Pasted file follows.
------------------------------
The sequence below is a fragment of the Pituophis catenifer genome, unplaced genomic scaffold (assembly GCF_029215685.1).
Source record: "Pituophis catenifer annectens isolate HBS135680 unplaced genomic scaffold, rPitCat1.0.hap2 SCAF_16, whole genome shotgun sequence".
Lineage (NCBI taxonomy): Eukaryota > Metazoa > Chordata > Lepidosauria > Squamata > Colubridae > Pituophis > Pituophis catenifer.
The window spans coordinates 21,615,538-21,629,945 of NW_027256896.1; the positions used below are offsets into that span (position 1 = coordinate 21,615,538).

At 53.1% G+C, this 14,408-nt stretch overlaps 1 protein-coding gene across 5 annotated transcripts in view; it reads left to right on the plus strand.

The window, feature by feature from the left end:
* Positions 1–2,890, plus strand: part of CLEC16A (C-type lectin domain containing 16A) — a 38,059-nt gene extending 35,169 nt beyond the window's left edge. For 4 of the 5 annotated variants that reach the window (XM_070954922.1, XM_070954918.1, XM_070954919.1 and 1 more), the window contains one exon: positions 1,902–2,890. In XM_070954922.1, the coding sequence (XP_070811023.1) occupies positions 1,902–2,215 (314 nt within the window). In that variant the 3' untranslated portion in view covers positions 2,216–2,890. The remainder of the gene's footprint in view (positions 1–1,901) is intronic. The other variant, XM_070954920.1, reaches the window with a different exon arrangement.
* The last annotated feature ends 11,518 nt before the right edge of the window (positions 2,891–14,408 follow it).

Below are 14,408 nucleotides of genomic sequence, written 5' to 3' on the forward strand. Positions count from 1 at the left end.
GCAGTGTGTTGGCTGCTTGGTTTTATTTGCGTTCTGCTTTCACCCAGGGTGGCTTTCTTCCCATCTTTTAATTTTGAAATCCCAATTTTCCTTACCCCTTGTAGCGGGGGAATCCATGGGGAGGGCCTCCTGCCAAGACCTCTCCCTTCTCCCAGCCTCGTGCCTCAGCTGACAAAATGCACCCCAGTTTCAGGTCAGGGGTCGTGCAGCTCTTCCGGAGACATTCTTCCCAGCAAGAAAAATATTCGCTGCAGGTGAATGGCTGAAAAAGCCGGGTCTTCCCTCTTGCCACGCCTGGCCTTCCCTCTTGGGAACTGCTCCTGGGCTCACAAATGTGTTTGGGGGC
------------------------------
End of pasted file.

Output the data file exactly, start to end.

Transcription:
The sequence below is a fragment of the Pituophis catenifer genome, unplaced genomic scaffold (assembly GCF_029215685.1).
Source record: "Pituophis catenifer annectens isolate HBS135680 unplaced genomic scaffold, rPitCat1.0.hap2 SCAF_16, whole genome shotgun sequence".
Lineage (NCBI taxonomy): Eukaryota > Metazoa > Chordata > Lepidosauria > Squamata > Colubridae > Pituophis > Pituophis catenifer.
The window spans coordinates 21,615,538-21,629,945 of NW_027256896.1; the positions used below are offsets into that span (position 1 = coordinate 21,615,538).

At 53.1% G+C, this 14,408-nt stretch overlaps 1 protein-coding gene across 5 annotated transcripts in view; it reads left to right on the plus strand.

The window, feature by feature from the left end:
* Positions 1–2,890, plus strand: part of CLEC16A (C-type lectin domain containing 16A) — a 38,059-nt gene extending 35,169 nt beyond the window's left edge. For 4 of the 5 annotated variants that reach the window (XM_070954922.1, XM_070954918.1, XM_070954919.1 and 1 more), the window contains one exon: positions 1,902–2,890. In XM_070954922.1, the coding sequence (XP_070811023.1) occupies positions 1,902–2,215 (314 nt within the window). In that variant the 3' untranslated portion in view covers positions 2,216–2,890. The remainder of the gene's footprint in view (positions 1–1,901) is intronic. The other variant, XM_070954920.1, reaches the window with a different exon arrangement.
* The last annotated feature ends 11,518 nt before the right edge of the window (positions 2,891–14,408 follow it).

Below are 14,408 nucleotides of genomic sequence, written 5' to 3' on the forward strand. Positions count from 1 at the left end.
GCAGTGTGTTGGCTGCTTGGTTTTATTTGCGTTCTGCTTTCACCCAGGGTGGCTTTCTTCCCATCTTTTAATTTTGAAATCCCAATTTTCCTTACCCCTTGTAGCGGGGGAATCCATGGGGAGGGCCTCCTGCCAAGACCTCTCCCTTCTCCCAGCCTCGTGCCTCAGCTGACAAAATGCACCCCAGTTTCAGGTCAGGGGTCGTGCAGCTCTTCCGGAGACATTCTTCCCAGCAAGAAAAATATTCGCTGCAGGTGAATGGCTGAAAAAGCCGGGTCTTCCCTCTTGCCACGCCTGGCCTTCCCTCTTGGGAACTGCTCCTGGGCTCACAAATGTGTTTGGGGGC